ACC Forms TSCA Risk Evaluation Consortia

Nov. 26, 2019
The consortia will inform the Environmental Protection Agency’s (EPA) risk evaluation of five chemicals: 1,3-butadiene, 1,4-dichlorobenzene (p-DCB), formaldehyde, phthalic anhydride, and propylene dichloride.

The American Chemistry Council (ACC) forms Toxic Substances Control Act (TSCA) Risk Evaluation Consortia to inform the Environmental Protection Agency’s (EPA) risk evaluation of five chemicals: 1,3-butadiene, 1,4-dichlorobenzene (p-DCB), formaldehyde, phthalic anhydride, and propylene dichloride. ACC’s Center for Chemical Safety will serve as the scientific and technical hub for these consortia.

“It is essential for companies across the value chain to understand and engage in the TSCA process because it is critical to their businesses. Forming a consortium is a great way to do that,” says Steve Risotto from ACC’s Center for Chemical Safety. “ACC is a natural choice for these companies given our subject matter expertise, the tools and resources we offer, and the partnerships we have developed over many years as the voice of the chemical industry,” he continues.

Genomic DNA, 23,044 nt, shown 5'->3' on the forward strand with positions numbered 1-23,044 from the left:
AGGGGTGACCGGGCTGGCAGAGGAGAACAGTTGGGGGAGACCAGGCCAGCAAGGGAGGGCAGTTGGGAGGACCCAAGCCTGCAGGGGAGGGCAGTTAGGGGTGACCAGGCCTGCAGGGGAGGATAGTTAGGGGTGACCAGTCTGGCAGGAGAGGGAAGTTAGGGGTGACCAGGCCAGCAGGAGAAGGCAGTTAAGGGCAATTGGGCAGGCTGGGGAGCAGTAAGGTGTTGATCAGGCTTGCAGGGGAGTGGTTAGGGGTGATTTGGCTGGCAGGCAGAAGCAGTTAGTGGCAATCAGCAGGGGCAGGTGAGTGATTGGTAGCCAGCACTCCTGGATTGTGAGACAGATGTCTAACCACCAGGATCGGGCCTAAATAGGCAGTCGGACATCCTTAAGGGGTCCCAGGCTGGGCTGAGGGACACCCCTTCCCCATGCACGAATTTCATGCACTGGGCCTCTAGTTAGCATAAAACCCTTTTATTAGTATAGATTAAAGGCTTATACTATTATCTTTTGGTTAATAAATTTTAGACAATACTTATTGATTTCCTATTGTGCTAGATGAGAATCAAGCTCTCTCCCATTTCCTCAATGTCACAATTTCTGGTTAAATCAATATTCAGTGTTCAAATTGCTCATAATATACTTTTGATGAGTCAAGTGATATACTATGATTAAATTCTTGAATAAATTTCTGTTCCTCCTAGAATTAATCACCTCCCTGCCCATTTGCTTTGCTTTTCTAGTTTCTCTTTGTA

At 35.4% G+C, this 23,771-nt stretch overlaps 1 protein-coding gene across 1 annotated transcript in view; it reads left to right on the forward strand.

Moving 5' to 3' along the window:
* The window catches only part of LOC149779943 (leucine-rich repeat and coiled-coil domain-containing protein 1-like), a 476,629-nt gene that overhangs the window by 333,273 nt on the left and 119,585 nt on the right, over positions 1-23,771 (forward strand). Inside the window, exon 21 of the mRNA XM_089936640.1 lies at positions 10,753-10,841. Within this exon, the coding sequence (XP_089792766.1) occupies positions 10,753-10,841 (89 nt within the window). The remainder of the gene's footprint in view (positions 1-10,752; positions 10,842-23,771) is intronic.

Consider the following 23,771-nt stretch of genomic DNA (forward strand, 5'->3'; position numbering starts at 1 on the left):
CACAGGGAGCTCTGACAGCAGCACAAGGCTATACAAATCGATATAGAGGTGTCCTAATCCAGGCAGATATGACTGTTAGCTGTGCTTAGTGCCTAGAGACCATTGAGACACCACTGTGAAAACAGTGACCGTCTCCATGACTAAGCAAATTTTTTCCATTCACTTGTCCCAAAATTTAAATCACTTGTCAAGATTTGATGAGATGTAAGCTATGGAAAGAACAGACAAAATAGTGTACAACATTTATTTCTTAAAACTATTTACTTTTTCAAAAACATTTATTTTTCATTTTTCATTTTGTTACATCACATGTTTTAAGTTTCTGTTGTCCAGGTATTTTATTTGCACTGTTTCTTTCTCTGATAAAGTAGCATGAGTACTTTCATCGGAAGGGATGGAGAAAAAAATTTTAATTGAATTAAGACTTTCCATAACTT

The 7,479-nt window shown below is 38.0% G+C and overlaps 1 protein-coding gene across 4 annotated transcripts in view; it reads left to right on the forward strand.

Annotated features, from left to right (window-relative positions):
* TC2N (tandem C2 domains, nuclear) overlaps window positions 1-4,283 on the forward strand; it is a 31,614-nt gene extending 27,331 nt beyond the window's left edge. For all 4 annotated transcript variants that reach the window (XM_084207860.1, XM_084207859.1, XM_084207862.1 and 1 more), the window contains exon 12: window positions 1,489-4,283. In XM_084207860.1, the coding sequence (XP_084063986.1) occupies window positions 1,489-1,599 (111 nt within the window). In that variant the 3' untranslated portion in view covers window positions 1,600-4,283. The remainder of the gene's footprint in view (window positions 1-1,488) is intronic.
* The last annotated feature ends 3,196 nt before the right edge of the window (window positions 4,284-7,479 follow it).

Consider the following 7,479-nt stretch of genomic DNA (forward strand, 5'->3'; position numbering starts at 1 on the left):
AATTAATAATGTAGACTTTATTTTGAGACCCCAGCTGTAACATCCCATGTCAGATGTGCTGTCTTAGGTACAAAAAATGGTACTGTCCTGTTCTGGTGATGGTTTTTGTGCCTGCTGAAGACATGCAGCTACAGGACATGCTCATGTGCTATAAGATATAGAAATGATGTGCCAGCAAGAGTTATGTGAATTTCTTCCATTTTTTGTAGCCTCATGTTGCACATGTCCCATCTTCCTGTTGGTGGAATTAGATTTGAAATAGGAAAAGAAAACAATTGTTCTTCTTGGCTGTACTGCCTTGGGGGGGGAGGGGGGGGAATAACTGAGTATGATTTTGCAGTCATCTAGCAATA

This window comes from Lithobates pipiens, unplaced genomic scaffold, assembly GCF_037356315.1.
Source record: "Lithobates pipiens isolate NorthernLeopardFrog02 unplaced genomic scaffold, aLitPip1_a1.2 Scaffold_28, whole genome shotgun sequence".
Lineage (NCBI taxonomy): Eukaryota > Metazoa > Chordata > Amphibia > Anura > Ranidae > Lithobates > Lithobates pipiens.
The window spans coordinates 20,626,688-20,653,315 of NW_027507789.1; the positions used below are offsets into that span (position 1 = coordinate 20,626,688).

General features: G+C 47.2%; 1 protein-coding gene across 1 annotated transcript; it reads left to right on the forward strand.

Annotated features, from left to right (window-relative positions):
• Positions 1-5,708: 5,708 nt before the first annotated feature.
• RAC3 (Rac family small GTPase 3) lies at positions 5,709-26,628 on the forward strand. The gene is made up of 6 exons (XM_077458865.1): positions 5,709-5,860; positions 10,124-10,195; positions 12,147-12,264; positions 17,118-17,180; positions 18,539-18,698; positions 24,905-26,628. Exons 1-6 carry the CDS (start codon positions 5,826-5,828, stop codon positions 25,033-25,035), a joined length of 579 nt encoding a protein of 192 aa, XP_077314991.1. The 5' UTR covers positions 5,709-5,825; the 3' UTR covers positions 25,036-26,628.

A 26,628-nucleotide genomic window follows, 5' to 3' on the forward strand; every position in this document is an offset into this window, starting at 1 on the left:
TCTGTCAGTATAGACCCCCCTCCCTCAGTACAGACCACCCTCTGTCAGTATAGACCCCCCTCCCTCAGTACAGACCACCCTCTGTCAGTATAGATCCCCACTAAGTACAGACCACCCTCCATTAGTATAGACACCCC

In 2016, a bipartisan majority of Congress amended TSCA to reform the regulation of chemicals in the United States.  TSCA gives EPA authority to regulate chemicals in commerce and manage any identified unreasonable risks to human health and the environment. Prioritization of chemicals for risk evaluation is a new feature of the updated law. Any final high-priority designation does not represent a finding of risk by EPA. Rather, that is the role of a TSCA risk evaluation.

During the TSCA risk evaluation process, chemical manufacturers, processors, importers, and downstream users will have opportunities to provide data, information and public comments to EPA.

“TSCA risk evaluations have significant implications on a whole host of regulatory decisions ranging from future emission standards, permit requirements, and overall use. So, maximizing opportunities to provide input to EPA is a smart strategy. Joining a consortium is an ideal way to share costs and information during these critical steps of the process,” Risotto says.

In addition to the consortia already formed, ACC is in active discussion with manufacturers and importers of proposed high-priority chemicals to explore the formation of additional TSCA Risk Evaluation Consortia. Future announcements may follow.

For more information, visit: www.americanchemistry.com

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